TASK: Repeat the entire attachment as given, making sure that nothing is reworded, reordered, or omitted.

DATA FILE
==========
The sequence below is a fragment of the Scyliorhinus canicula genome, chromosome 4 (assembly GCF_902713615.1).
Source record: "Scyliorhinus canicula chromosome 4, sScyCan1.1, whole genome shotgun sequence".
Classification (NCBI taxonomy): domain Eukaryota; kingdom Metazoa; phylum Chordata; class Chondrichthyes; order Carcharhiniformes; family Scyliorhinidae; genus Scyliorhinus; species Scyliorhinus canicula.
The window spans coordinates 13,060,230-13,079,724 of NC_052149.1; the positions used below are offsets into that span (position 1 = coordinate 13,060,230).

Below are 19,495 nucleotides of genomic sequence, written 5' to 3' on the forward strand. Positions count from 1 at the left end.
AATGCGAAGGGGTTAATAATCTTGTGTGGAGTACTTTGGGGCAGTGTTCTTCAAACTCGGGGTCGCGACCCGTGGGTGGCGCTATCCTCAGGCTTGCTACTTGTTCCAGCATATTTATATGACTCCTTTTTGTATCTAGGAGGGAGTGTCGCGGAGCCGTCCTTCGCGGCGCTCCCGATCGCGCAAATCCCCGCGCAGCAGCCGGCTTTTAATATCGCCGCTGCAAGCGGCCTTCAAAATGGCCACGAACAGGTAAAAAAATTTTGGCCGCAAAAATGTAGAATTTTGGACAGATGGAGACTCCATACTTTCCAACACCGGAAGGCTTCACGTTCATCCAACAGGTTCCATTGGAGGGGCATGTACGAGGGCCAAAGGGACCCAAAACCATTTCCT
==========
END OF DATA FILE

The sequence below is a fragment of the Scyliorhinus canicula genome, chromosome 4 (assembly GCF_902713615.1).
Source record: "Scyliorhinus canicula chromosome 4, sScyCan1.1, whole genome shotgun sequence".
Classification (NCBI taxonomy): domain Eukaryota; kingdom Metazoa; phylum Chordata; class Chondrichthyes; order Carcharhiniformes; family Scyliorhinidae; genus Scyliorhinus; species Scyliorhinus canicula.
The window spans coordinates 13,060,230-13,079,724 of NC_052149.1; the positions used below are offsets into that span (position 1 = coordinate 13,060,230).

Below are 19,495 nucleotides of genomic sequence, written 5' to 3' on the forward strand. Positions count from 1 at the left end.
AATGCGAAGGGGTTAATAATCTTGTGTGGAGTACTTTGGGGCAGTGTTCTTCAAACTCGGGGTCGCGACCCGTGGGTGGCGCTATCCTCAGGCTTGCTACTTGTTCCAGCATATTTATATGACTCCTTTTTGTATCTAGGAGGGAGTGTCGCGGAGCCGTCCTTCGCGGCGCTCCCGATCGCGCAAATCCCCGCGCAGCAGCCGGCTTTTAATATCGCCGCTGCAAGCGGCCTTCAAAATGGCCACGAACAGGTAAAAAAATTTTGGCCGCAAAAATGTAGAATTTTGGACAGATGGAGACTCCATACTTTCCAACACCGGAAGGCTTCACGTTCATCCAACAGGTTCCATTGGAGGGGCATGTACGAGGGCCAAAGGGACCCAAAACCATTTCCT